Historic flooding still being felt in Wisconsin

The recent flooding in Madison closes out a rain-heavy season in Wisconsin, causing residential damage and traffic problems throughout the state.


Clarion staff

A pedestrian makes his way around the barricades protecting a flooded Livingston Street in downtown Madison on Sept. 7.

The record flooding in Wisconsin this summer has disrupted the lives of many students. In Madison, street flooding in the downtown area has made it difficult for students to get around town. But for students going to other campuses, the challenges have been even greater.

Madison College’s Reedsburg campus was closed the weekend before the start of the semester because of the initial heavy rain fall in August. The campus was able to open for the first day of the semester, but had to close again on Sept. 5 because of more rain. Although open for the rest of the week, students were advised to stay home if they were not able to safely commute to school.

“The message has been pretty clear coming from all the schools and the deans that anything that needs to be done to help get the students caught up, and whatever they need to make sure we’re able to do that for them,” said Linda Spencer, Reedsburg Campus Manager.

The Reedsburg campus itself hasn’t sustained any damage from flooding but the rest of the town has been hit.

“The west side of Reedsburg took the biggest impact,” said Zach Borleske Madison College student and resident of Reedsburg.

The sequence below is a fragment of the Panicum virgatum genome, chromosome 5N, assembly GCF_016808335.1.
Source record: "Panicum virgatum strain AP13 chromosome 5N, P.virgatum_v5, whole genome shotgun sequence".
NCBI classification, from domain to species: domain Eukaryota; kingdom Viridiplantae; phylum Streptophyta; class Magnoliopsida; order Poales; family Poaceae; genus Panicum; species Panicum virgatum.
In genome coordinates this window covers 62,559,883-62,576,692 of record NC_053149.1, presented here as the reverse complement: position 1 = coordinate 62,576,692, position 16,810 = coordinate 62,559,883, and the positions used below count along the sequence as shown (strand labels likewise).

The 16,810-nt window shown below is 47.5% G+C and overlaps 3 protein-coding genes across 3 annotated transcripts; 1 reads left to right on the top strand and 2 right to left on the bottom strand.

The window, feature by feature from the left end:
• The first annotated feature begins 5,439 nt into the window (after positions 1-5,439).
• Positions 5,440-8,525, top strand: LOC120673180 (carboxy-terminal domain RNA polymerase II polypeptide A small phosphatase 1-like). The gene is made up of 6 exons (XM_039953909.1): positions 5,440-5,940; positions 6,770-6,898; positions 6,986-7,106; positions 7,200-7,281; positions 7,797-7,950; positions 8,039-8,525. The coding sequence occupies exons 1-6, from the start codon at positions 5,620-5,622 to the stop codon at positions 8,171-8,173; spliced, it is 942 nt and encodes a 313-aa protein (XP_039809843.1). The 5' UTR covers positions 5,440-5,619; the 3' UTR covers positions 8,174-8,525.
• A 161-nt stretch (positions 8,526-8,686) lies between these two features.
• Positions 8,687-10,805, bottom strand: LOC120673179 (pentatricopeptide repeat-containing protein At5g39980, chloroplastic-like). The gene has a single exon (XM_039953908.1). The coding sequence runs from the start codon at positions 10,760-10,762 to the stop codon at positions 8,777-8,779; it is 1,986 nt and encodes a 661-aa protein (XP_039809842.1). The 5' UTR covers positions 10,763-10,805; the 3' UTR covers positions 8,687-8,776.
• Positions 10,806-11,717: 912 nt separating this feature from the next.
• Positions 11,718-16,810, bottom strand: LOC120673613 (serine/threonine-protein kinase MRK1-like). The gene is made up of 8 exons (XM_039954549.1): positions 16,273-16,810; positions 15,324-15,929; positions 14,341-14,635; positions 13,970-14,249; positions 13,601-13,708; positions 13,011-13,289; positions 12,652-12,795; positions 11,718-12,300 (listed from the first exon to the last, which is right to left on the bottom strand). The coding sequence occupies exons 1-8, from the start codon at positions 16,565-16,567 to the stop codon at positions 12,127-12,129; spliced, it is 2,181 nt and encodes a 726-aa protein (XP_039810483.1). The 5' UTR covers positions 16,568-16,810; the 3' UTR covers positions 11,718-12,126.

The Baraboo River cuts through the city on the west side and businesses and homes there were affected by the flooding, including The Star Cinema and Quilin’s Grocery.

Borleske feels fortunate to have moved recently. “I recently moved out of a home. In the beginning of August, I was living in a home that was affected by the flood,” he said.

A park in Baraboo experiences flooding problems
The parking lot and areas of a park on West Willow Street in Baraboo remain overwhelmed by floodwaters from the Baraboo River on Sept. 7.

His parents’ farm however was not so lucky. Located on the Baraboo River, the farm was in the path for over flowing water. Borleske helped move animals to higher ground and mend fences. The house his parents live in is on higher ground and wasn’t affected by the flooding.

“I had to park my truck at part of their drive way and walk through waist high water maybe 100 feet or so to get to the rest of the driveway that wasn’t full of water,” said Borleske.

Now that the second week of the semester has started and all the main roads are open again students can resume their daily schedules, while the rest of Reedsburg tries to deal with the damage done.

Sandbags protect a movie theater entrance from ensuing floodwaters
Sandbags still sit in the entrance to the movie theater in Reedsburg after the swollen Baraboo River receded on Sept. 7.

“It was a sad few days here seeing all that destruction that water can cause,” said Spencer.

But a few day of sun goes along way and the city is starting to pick itself up.

“We’re a close community here… If there’s anything that we can do or heard of somebody in need, we would certainly do all that we could to help any of our students,” said Spencer.